Secret Service Protection for Presidential Candidates

When and How the Government Protects White House Hopefuls

A secret service agent wears an earpiece as Democratic presidential candidate Sen. Hillary Clinton (D-NY) speaks
Joe Raedle/Getty Images News/Getty Images

The U.S. government is required by law to provide Secret Service protection to the president and vice president and their families as well as presidential and vice presidential nominees. But it also is expected to provide protection to some candidates during the primary process depending on certain factors.

How does the government decide which candidates to protect and when?

Here are answers to some of the most commonly asked questions about Secret Service protection for candidates, and details about Secret Service protection in the 2012 presidential contest.

Does the Secret Service Protect All Presidential Candidates?

No. The Secret Service protects only "major" presidential candidates and only those who request coverage.

The Secretary of Homeland Security determines which presidential candidates are considered major after consultation with an advisory committee, according to the agency.

Major presidential candidates can decline Secret Service Protection.

Who Else Decides Which Candidates Get Secret Service Protection?

The Homeland Security director makes his determination on which candidates get Secret Service protection in consultation with an advisory panel that includes the speaker of the U.S. House of Representatives; the House minority whip; the Senate majority and minority leaders; and an additional member chosen by the committee itself.

What Are the Criteria for Deciding Who Gets Secret Service Protection?

Major candidates are those that have considerable prominence among the public and have raised substantial money for their presidential campaigns.

Specifically, primary candidates become eligible for Secret Service protection, according to the Congressional Research Service, if they:

  • are publicly declared candidates;
  • are actively campaigning nationally and are contesting at least 10 state primaries;
  • are pursuing the nomination of a qualified party, one whose presidential candidate received at least 10 percent of the popular vote in the prior election;
  • are qualified for public matching funds of at least $100,000, and have raised at least $2 million in additional contributions;
  • have received by April 1 of the election year an average of 5 percent in individual candidate preferences in the most recent national opinion polls by ABC, CBS, NBC, and CNN, or have received at least 10 percent of the votes cast for all candidates in two same-day or consecutive primaries or caucuses.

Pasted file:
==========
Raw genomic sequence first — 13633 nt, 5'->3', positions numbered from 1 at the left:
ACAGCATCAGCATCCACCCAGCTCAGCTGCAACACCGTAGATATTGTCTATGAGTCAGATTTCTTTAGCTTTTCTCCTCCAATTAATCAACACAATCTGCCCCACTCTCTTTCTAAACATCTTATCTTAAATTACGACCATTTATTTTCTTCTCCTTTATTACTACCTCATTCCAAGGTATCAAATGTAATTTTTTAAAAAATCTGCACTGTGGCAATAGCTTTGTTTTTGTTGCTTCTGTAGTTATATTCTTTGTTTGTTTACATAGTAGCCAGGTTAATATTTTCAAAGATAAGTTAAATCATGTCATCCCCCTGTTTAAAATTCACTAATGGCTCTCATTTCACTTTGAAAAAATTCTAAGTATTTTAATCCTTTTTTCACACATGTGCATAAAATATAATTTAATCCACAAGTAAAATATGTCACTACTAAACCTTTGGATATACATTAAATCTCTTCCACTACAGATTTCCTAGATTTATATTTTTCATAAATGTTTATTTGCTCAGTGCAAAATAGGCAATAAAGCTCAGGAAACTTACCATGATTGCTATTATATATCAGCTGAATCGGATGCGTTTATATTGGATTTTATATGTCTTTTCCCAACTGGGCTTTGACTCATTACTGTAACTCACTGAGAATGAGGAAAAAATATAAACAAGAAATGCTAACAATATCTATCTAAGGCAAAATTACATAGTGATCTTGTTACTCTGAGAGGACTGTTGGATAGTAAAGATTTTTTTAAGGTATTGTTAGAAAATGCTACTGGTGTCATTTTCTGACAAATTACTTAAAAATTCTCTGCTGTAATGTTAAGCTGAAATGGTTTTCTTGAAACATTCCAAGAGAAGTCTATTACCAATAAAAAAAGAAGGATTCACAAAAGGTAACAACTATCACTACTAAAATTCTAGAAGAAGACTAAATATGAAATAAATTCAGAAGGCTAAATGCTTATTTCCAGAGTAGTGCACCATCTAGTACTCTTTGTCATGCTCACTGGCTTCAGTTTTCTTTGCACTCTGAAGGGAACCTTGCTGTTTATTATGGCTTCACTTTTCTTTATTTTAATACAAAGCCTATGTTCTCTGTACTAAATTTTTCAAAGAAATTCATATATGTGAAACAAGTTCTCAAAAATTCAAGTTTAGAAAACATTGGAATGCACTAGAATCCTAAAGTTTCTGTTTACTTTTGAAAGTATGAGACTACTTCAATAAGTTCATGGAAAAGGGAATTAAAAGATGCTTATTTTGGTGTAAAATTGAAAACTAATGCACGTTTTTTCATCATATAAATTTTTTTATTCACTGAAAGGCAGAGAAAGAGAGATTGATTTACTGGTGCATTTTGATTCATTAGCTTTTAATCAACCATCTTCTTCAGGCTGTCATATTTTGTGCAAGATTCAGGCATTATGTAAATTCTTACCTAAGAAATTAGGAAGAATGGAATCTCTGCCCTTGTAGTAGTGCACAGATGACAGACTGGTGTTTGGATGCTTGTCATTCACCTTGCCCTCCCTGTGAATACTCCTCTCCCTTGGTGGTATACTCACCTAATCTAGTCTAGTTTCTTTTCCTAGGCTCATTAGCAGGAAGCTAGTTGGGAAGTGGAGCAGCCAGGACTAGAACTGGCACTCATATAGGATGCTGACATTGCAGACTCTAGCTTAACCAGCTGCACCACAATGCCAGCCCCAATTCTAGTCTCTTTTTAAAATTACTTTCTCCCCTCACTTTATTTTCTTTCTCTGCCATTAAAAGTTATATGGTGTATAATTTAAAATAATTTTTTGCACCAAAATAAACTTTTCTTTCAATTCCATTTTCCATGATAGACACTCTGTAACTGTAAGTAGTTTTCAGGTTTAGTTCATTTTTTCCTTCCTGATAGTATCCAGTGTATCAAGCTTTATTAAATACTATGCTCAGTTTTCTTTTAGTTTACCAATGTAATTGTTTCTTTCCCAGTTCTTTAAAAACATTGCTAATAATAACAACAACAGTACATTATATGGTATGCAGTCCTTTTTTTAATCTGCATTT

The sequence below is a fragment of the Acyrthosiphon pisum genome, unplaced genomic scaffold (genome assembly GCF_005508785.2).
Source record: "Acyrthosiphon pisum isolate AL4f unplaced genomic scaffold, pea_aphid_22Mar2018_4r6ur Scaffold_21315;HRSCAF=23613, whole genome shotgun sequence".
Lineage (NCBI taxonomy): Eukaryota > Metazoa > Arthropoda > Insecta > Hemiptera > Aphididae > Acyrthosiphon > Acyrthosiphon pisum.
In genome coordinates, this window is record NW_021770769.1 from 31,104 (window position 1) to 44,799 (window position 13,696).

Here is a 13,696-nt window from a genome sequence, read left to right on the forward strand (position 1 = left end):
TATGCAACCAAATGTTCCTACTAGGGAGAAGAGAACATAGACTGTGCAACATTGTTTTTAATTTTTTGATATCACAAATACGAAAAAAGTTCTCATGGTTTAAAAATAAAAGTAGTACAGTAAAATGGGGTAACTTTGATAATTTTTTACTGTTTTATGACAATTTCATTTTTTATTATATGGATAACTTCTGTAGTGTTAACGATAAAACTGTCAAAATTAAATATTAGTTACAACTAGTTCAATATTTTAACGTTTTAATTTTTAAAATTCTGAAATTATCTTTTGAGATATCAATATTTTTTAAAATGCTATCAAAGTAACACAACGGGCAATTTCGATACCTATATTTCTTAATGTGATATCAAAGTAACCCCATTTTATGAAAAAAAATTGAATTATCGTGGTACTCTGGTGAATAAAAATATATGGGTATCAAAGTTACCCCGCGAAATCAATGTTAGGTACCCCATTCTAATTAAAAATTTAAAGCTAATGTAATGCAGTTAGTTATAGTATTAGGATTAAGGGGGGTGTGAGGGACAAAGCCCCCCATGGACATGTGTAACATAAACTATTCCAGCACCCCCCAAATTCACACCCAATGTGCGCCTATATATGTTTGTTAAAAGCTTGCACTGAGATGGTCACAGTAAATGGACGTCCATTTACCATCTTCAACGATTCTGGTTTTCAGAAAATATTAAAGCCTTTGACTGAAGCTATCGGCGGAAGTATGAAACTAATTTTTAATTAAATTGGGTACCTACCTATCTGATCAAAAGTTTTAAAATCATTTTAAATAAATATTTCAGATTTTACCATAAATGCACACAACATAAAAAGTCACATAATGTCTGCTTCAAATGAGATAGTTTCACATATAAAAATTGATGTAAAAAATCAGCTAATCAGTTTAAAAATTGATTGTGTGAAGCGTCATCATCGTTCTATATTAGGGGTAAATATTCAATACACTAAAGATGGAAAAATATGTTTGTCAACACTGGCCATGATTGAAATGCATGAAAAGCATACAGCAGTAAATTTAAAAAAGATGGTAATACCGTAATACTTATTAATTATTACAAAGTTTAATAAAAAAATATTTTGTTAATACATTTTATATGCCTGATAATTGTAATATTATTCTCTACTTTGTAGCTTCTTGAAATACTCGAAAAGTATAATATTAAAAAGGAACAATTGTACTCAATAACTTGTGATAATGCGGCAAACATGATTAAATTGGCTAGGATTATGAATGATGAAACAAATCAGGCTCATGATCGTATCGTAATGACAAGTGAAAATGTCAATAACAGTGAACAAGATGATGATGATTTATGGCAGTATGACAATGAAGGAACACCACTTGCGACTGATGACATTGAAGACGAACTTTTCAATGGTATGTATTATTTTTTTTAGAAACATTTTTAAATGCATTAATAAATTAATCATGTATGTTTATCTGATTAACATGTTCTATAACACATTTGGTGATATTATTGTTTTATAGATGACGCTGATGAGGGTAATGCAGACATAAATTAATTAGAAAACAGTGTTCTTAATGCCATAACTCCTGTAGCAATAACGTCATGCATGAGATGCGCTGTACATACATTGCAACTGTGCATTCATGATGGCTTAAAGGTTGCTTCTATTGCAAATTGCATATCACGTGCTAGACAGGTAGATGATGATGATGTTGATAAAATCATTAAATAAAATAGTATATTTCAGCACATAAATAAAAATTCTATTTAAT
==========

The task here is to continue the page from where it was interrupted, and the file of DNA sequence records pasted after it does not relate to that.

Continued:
When Do Presidential Candidates Get Secret Service Protection?

Presidential and vice presidential nominees and their spouses are to receive Secret Service protection within 120 days of a general presidential election under the Title 18, Section 3056 of the United States Code.

In modern history, however, major candidates receive Secret Service protection well before that time frame. In 2012, major Republican presidential candidates Mitt Romney, Newt Gingrich and Rick Santorum received Secret Service protection early in the primary season.

Romney, a former Massachusetts governor and front-runner for the Republican presidential nomination, was the first to get Secret Service protection. He received it on Feb. 1, 2012, before more of the states held their primaries and caucuses.

Santorum, a former U.S. senator, received coverage on Feb. 29, 2012, according to published reports that cited federal officials with knowledge of the plan. And Gingrich, a former House speaker, got Secret Service on March 7, 2012.

Ron Paul, the Republican presidential hopeful popular among libertarians, declined Secret Service protection. The Texas congressman described Secret Service protection as a form of welfare.

"You know, you’re having the taxpayers pay to take care of somebody. I’m an ordinary citizen. I would think I should pay for my own protection. And it costs, I think, more than $50,000 a day to protect those individuals. That’s a lot of money," Paul said.

Cost of Secret Service Protection

The Secret Service was expected to spend about $113.4 million protecting the 2012 presidential candidates, an increase of about $1.4 million over the 2008 cost of $112 million, according to published reports.

Secret Service protection for the 2004 presidential candidates cost $74 million. Coverage for the 2000 candidates ran the agency about $54 million, according to published reports.

Secret Service Protection History

Congress passed a law authorizing Secret Service protection for presidential candidates for the first time following the 1968 assassination of U.S. Sen. Robert Kennedy, who was seeking the Democratic presidential nomination.